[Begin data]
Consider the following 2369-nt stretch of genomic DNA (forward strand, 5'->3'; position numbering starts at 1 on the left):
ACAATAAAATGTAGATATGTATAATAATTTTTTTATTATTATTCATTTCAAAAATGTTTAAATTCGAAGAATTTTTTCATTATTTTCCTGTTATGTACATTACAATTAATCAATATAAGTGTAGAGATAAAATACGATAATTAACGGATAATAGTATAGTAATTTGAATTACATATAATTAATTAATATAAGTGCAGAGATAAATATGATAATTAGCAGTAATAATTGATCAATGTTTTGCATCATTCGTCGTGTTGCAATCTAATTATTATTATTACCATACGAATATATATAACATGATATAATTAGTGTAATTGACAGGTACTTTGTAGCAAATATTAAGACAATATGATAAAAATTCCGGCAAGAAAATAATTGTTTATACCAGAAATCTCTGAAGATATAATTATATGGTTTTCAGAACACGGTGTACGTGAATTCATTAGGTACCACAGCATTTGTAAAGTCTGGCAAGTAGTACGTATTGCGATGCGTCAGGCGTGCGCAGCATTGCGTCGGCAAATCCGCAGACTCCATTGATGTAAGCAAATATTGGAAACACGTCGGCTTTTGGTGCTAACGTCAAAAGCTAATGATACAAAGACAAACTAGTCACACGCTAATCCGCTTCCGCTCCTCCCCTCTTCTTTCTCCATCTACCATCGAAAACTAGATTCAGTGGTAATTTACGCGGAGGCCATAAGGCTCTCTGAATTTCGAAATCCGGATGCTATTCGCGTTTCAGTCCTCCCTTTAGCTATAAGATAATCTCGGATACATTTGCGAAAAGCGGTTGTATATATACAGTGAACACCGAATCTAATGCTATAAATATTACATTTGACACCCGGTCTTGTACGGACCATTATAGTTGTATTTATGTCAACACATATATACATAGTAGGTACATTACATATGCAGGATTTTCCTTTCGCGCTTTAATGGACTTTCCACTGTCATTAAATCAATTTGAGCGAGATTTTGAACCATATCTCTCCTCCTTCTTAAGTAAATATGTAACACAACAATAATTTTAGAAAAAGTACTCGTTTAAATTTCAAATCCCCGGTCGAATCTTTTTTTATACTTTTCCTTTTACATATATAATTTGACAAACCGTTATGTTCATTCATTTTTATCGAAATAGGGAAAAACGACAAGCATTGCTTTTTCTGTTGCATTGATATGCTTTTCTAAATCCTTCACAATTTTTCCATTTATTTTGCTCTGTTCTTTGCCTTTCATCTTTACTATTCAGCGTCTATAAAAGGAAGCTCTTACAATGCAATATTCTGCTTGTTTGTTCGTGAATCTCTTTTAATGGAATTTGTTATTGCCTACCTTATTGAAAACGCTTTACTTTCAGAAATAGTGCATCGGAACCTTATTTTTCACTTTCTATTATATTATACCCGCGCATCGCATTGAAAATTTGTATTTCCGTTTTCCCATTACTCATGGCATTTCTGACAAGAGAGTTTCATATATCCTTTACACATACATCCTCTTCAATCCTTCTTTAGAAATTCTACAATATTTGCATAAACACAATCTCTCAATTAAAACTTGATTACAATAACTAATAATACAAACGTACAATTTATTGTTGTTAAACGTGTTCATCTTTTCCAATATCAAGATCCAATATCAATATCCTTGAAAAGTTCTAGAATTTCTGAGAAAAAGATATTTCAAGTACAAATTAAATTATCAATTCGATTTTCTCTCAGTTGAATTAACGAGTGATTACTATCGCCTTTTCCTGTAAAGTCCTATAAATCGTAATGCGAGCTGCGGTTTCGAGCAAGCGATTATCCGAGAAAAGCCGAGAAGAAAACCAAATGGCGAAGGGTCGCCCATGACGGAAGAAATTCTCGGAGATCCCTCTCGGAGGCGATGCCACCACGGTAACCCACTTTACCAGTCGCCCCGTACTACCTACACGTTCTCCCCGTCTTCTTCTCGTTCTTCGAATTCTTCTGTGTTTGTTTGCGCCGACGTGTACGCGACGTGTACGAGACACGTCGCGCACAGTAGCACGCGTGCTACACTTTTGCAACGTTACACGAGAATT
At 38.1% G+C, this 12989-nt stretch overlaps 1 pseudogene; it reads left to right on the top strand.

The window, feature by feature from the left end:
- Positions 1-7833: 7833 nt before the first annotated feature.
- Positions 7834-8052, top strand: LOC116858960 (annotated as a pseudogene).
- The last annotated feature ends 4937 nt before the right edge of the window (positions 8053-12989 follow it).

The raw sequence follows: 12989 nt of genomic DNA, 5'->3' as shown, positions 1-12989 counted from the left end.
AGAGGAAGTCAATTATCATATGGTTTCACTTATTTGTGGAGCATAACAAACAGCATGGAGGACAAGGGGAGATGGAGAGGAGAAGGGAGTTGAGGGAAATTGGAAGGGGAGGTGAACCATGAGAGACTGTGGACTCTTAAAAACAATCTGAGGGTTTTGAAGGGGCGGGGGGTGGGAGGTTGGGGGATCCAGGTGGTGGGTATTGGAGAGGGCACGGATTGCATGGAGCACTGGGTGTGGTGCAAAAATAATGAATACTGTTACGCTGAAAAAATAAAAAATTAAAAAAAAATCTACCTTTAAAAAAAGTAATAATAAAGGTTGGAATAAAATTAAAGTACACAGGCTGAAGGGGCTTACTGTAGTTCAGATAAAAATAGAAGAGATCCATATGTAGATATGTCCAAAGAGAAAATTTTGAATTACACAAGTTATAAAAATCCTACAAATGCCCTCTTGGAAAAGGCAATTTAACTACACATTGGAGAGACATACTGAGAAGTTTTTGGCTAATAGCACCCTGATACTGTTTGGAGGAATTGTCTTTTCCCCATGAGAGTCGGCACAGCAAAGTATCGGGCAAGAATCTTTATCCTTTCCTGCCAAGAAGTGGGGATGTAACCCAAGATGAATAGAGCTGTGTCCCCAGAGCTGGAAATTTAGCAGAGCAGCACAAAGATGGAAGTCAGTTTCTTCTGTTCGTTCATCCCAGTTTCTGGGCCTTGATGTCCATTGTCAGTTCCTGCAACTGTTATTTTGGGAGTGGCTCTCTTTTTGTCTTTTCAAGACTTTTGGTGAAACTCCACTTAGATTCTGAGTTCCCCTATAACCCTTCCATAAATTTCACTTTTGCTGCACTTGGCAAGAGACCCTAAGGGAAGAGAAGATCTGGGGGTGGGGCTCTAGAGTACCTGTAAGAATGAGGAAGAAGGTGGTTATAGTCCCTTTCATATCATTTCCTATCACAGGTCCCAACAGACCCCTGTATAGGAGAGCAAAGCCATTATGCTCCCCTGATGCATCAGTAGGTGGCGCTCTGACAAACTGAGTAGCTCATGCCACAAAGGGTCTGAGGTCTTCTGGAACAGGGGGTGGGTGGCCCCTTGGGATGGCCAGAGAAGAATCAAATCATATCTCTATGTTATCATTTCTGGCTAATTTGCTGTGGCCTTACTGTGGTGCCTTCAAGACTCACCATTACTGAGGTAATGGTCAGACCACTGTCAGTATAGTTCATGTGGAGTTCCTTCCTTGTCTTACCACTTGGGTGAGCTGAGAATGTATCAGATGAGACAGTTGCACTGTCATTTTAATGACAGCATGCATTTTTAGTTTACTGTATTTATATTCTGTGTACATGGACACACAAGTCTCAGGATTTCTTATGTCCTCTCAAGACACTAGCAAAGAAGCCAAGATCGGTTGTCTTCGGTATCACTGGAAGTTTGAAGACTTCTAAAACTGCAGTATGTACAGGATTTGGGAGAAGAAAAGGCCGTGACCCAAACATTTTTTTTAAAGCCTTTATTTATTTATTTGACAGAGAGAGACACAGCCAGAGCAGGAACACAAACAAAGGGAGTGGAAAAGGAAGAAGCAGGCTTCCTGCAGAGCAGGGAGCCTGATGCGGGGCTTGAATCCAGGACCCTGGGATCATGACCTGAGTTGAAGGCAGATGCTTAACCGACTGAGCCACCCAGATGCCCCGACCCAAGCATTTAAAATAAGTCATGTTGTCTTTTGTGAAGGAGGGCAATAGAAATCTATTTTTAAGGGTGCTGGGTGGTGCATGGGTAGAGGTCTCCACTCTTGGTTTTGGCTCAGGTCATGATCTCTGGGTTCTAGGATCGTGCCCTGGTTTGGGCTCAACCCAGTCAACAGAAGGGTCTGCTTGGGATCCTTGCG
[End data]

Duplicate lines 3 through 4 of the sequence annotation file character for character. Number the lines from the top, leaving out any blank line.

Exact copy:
At 38.1% G+C, this 12989-nt stretch overlaps 1 pseudogene; it reads left to right on the top strand.

The window, feature by feature from the left end: